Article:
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We enjoyed a nice relaxed breakfast at the very comfortable Hotel Orchidee du Bemahaha  at the entrance to the village of Bekopaka before today’s outing to the Tsingy de Bemaraha National Park.

This morning, John and I were taken on a guided tour of the ‘easy’ circuit of the Park. The Tsingy is a Malagasy term, meaning ‘where one cannot walk barefoot’ while another website suggests ‘walking on tiptoes’. It refers to eroded limestone rock formations where over millions of years, water has eroded the rocks creating a desolate landscape of razor edged hills. I have seen similar landscapes in Brazil where again we navigated the rocks with great respect and still picked up a few cuts.

I’ll let the pictures do the talking:

The Tsingy National Park

Landscape in the Tsingy National Park

To make this terrain accessible for humans, an extensive system of wooden walk ways with hand rails has been built that zigzag through canyons where the exposed roots of the local strangler fig trees lead towards daylight and where occasionally our heads pop above to tops of the rocks.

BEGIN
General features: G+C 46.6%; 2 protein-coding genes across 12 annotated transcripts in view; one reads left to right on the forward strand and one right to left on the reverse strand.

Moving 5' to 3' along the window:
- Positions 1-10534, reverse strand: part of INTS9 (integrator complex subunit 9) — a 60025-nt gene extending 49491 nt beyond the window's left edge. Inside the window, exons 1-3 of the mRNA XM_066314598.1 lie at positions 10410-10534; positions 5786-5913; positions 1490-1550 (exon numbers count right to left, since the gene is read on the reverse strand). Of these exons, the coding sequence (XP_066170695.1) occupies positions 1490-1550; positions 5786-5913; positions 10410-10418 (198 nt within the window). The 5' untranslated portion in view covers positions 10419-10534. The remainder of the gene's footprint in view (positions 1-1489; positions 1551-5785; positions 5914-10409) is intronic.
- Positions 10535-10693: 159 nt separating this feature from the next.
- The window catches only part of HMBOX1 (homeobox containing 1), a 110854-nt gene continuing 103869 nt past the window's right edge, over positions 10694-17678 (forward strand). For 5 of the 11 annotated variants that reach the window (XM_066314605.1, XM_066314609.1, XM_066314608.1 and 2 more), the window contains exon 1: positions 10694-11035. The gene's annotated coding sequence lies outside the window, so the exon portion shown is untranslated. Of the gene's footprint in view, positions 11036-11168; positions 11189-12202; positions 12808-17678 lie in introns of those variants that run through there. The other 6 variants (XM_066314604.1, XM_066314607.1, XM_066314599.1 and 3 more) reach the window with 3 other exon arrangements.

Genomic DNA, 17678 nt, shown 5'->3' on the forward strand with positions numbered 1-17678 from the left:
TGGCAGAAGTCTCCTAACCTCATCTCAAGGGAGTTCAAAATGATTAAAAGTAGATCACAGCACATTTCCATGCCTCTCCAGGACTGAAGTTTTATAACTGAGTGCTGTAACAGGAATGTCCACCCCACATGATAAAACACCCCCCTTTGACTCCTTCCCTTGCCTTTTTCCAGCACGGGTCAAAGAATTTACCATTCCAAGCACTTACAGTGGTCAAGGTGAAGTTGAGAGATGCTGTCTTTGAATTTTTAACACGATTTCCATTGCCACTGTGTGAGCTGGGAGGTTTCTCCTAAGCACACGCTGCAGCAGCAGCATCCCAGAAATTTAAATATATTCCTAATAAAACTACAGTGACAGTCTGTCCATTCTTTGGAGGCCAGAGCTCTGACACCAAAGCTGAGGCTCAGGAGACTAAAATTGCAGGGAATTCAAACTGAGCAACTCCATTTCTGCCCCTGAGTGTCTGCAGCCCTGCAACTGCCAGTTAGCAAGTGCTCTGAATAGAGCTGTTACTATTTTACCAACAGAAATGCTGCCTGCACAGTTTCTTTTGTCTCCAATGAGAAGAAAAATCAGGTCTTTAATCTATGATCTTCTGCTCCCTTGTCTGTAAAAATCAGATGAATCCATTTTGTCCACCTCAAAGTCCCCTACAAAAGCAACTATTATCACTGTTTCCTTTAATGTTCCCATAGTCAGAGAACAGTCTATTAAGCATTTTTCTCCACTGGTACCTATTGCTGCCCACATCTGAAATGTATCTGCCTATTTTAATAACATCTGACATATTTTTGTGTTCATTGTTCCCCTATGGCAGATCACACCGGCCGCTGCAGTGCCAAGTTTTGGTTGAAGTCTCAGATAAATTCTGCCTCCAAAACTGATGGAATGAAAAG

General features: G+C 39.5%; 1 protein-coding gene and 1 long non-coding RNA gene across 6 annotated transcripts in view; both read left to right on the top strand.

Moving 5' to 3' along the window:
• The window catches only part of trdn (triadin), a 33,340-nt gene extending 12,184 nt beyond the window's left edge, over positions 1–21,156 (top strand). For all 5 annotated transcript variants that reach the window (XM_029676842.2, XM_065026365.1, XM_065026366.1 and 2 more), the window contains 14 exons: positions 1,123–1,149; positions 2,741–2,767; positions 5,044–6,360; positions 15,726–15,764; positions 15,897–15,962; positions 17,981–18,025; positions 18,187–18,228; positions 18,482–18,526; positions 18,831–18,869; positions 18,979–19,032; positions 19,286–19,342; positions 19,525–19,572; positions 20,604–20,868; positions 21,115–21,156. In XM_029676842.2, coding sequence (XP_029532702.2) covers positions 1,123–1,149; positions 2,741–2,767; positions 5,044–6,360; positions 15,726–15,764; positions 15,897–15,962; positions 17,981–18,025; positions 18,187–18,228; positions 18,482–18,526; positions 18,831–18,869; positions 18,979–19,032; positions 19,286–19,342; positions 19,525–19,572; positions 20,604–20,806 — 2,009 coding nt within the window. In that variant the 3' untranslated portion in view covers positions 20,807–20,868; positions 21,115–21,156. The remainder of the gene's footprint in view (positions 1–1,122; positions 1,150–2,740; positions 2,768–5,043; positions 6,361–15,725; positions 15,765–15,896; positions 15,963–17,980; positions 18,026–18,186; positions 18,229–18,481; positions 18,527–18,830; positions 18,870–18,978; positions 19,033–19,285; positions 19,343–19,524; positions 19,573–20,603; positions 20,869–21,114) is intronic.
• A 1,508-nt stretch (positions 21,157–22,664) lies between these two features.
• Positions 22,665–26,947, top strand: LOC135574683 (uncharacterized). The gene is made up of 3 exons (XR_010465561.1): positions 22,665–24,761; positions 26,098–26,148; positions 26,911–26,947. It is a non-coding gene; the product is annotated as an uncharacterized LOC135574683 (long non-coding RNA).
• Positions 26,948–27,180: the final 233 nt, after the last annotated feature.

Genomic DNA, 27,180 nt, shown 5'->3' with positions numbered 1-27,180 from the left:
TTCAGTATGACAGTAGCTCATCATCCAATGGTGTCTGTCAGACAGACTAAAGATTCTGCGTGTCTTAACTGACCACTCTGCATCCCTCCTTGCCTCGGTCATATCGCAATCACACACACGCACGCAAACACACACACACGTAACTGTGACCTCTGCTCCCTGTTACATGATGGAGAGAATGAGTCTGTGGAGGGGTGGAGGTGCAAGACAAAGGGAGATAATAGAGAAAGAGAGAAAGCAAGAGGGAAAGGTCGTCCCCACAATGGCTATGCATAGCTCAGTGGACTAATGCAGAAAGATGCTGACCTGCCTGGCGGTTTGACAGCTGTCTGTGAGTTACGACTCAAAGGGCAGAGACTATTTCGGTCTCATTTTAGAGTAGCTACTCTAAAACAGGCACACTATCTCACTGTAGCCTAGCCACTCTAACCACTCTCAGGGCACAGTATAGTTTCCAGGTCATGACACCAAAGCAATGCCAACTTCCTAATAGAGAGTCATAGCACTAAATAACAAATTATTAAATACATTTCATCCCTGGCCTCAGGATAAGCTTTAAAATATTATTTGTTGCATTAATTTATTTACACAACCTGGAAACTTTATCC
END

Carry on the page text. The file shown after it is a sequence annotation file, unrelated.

John emerges from the rocky landscape

John emerges from the rocky landscape

If I understood our guide correctly, the Pachypodium here is Pachypodium menabeum, not a name that I am familiar with. A search on the internet suggests that this name, dating back to 1934, was declared invalid but has recently been resurrected.

Pachypodium menabeum

Pachypodium menabeum

The walk was made no easier by the high temperatures (around 35 C) combined with high humidity and by lugging heavy cameras and supplies of water with us. Our guide took pitty on me and carried the bottles and the heaviest of my camera+lens. As we were nearing the end of our walk, our guide became excited as he had spotted a family group of lemurs along the track.


Lemurs! Verreaux’s sifaka

I enjoyed a rest at Hotel Orchidee, catching up with emails, when the router was on and organising the images taken to date. Call it ‘Trip Admin’ 🙂

And John? He went back for another guided tour, in a canoe, up the river, to inspect a cave.


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